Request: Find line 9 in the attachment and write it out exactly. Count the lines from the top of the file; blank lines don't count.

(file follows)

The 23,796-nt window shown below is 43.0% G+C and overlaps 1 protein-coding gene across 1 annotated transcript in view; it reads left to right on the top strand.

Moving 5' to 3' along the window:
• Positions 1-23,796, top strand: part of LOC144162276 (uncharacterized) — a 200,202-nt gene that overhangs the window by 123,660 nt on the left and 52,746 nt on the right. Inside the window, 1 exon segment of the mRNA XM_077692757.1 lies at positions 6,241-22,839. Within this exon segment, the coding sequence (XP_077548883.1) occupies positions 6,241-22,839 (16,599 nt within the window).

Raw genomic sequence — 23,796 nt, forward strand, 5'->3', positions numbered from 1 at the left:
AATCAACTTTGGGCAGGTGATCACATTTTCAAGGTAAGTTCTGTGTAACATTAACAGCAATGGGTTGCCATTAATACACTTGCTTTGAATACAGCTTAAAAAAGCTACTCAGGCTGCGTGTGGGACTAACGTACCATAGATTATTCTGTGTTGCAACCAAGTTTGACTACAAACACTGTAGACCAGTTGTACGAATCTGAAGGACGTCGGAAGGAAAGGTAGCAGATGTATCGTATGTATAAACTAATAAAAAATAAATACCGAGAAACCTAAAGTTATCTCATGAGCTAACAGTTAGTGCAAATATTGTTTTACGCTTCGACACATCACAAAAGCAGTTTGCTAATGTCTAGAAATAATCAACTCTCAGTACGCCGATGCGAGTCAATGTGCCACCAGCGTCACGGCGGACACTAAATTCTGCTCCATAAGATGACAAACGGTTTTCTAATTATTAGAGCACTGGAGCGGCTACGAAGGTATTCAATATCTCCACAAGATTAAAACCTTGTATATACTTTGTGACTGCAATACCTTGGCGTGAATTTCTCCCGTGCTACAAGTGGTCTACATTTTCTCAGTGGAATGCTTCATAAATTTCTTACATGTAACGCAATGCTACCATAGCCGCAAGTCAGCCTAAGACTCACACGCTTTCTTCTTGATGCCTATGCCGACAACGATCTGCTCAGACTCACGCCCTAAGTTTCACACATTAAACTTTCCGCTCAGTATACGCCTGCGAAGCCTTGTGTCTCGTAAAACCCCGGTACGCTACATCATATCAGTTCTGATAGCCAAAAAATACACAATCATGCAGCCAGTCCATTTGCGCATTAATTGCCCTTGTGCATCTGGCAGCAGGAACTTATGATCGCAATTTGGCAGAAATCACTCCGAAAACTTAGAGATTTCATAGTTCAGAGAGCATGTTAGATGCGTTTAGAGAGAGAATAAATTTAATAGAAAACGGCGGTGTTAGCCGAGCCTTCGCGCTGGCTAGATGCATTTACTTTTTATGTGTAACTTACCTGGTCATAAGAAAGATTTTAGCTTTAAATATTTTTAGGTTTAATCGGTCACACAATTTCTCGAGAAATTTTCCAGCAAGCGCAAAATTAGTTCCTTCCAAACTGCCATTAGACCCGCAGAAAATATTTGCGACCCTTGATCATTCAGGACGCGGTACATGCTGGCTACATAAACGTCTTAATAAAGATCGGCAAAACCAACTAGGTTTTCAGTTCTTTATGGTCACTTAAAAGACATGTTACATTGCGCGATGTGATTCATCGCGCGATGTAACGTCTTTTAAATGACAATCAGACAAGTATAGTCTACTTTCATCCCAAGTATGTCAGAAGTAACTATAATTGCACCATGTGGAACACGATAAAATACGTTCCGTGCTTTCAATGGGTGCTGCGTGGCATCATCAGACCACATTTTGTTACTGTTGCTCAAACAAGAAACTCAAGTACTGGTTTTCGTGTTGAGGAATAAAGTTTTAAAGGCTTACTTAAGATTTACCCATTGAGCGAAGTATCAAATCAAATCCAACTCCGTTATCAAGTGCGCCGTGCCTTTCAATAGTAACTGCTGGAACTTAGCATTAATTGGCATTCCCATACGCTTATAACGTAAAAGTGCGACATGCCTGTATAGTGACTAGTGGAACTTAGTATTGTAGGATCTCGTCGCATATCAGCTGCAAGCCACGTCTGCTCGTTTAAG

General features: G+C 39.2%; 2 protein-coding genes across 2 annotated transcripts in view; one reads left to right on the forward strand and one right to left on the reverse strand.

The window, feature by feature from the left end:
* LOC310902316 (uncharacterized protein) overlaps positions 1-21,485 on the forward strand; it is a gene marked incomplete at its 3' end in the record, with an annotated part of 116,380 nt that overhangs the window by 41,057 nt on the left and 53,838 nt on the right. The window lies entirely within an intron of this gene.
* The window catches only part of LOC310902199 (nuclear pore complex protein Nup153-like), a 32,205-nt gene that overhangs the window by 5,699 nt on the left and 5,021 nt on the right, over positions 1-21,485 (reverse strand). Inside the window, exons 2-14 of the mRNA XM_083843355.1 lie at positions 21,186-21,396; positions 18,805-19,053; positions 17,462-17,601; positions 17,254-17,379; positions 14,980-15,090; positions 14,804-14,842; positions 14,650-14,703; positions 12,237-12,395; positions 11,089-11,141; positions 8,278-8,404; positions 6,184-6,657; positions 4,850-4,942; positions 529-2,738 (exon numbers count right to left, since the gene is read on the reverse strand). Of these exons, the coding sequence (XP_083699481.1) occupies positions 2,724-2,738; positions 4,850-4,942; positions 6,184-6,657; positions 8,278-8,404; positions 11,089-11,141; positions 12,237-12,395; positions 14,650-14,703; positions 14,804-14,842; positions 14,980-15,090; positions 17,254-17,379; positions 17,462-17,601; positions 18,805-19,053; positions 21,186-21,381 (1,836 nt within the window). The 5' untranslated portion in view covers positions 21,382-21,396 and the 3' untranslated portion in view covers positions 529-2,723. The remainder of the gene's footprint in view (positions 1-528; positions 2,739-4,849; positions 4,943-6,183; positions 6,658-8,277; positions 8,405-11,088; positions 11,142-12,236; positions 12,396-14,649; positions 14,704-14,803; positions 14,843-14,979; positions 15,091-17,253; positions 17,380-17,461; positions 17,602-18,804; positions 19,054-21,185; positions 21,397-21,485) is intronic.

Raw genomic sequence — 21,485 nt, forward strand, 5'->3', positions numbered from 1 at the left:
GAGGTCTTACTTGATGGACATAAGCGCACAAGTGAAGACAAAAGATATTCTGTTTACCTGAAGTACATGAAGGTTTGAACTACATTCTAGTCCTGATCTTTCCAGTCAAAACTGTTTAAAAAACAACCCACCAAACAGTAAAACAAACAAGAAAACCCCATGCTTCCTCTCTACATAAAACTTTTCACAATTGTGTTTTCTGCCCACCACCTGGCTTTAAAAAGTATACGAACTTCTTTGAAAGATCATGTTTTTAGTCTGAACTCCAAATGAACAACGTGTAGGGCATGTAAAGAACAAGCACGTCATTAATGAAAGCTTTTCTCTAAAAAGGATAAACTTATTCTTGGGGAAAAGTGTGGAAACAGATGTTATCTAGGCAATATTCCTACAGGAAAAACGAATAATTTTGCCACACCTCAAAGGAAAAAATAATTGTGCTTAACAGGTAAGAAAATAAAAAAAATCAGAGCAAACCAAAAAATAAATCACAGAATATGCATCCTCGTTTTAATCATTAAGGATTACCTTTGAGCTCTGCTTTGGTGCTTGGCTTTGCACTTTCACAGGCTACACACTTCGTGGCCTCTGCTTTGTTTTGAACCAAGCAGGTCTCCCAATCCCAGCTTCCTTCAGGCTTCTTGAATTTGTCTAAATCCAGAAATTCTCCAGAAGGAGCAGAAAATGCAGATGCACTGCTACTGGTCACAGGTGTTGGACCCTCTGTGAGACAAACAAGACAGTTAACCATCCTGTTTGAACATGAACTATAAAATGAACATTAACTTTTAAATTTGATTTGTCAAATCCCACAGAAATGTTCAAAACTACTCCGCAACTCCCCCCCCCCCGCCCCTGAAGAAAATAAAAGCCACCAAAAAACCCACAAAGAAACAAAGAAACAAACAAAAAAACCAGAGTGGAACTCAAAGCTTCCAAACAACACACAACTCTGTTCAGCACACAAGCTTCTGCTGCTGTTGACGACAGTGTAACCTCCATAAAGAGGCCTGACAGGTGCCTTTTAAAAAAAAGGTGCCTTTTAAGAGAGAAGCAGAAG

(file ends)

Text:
* The window catches only part of LOC310902199 (nuclear pore complex protein Nup153-like), a 32,205-nt gene that overhangs the window by 5,699 nt on the left and 5,021 nt on the right, over positions 1-21,485 (reverse strand). Inside the window, exons 2-14 of the mRNA XM_083843355.1 lie at positions 21,186-21,396; positions 18,805-19,053; positions 17,462-17,601; positions 17,254-17,379; positions 14,980-15,090; positions 14,804-14,842; positions 14,650-14,703; positions 12,237-12,395; positions 11,089-11,141; positions 8,278-8,404; positions 6,184-6,657; positions 4,850-4,942; positions 529-2,738 (exon numbers count right to left, since the gene is read on the reverse strand). Of these exons, the coding sequence (XP_083699481.1) occupies positions 2,724-2,738; positions 4,850-4,942; positions 6,184-6,657; positions 8,278-8,404; positions 11,089-11,141; positions 12,237-12,395; positions 14,650-14,703; positions 14,804-14,842; positions 14,980-15,090; positions 17,254-17,379; positions 17,462-17,601; positions 18,805-19,053; positions 21,186-21,381 (1,836 nt within the window). The 5' untranslated portion in view covers positions 21,382-21,396 and the 3' untranslated portion in view covers positions 529-2,723. The remainder of the gene's footprint in view (positions 1-528; positions 2,739-4,849; positions 4,943-6,183; positions 6,658-8,277; positions 8,405-11,088; positions 11,142-12,236; positions 12,396-14,649; positions 14,704-14,803; positions 14,843-14,979; positions 15,091-17,253; positions 17,380-17,461; positions 17,602-18,804; positions 19,054-21,185; positions 21,397-21,485) is intronic.